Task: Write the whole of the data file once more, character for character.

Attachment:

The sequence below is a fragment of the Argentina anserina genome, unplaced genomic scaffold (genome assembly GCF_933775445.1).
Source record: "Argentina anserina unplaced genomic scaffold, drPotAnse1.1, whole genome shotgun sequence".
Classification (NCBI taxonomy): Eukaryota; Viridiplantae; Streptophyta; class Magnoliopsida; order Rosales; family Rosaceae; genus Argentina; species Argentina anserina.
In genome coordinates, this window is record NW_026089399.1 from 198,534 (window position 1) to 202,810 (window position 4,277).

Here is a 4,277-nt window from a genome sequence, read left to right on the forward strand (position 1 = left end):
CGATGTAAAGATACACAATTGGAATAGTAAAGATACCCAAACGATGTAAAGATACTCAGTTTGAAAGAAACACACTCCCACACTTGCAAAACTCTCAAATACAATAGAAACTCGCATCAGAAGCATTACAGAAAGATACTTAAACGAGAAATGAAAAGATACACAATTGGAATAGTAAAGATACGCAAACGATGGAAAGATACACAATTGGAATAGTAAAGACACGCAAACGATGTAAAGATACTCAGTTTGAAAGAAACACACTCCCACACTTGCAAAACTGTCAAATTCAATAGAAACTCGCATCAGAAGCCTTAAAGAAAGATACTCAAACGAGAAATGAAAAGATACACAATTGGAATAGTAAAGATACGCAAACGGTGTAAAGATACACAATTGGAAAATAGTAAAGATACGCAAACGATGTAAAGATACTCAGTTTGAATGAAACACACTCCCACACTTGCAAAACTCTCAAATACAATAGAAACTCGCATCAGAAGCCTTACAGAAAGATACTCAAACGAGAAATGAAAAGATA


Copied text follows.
The sequence below is a fragment of the Argentina anserina genome, unplaced genomic scaffold (genome assembly GCF_933775445.1).
Source record: "Argentina anserina unplaced genomic scaffold, drPotAnse1.1, whole genome shotgun sequence".
Classification (NCBI taxonomy): Eukaryota; Viridiplantae; Streptophyta; class Magnoliopsida; order Rosales; family Rosaceae; genus Argentina; species Argentina anserina.
In genome coordinates, this window is record NW_026089399.1 from 198,534 (window position 1) to 202,810 (window position 4,277).

Here is a 4,277-nt window from a genome sequence, read left to right on the forward strand (position 1 = left end):
CGATGTAAAGATACACAATTGGAATAGTAAAGATACCCAAACGATGTAAAGATACTCAGTTTGAAAGAAACACACTCCCACACTTGCAAAACTCTCAAATACAATAGAAACTCGCATCAGAAGCATTACAGAAAGATACTTAAACGAGAAATGAAAAGATACACAATTGGAATAGTAAAGATACGCAAACGATGGAAAGATACACAATTGGAATAGTAAAGACACGCAAACGATGTAAAGATACTCAGTTTGAAAGAAACACACTCCCACACTTGCAAAACTGTCAAATTCAATAGAAACTCGCATCAGAAGCCTTAAAGAAAGATACTCAAACGAGAAATGAAAAGATACACAATTGGAATAGTAAAGATACGCAAACGGTGTAAAGATACACAATTGGAAAATAGTAAAGATACGCAAACGATGTAAAGATACTCAGTTTGAATGAAACACACTCCCACACTTGCAAAACTCTCAAATACAATAGAAACTCGCATCAGAAGCCTTACAGAAAGATACTCAAACGAGAAATGAAAAGATA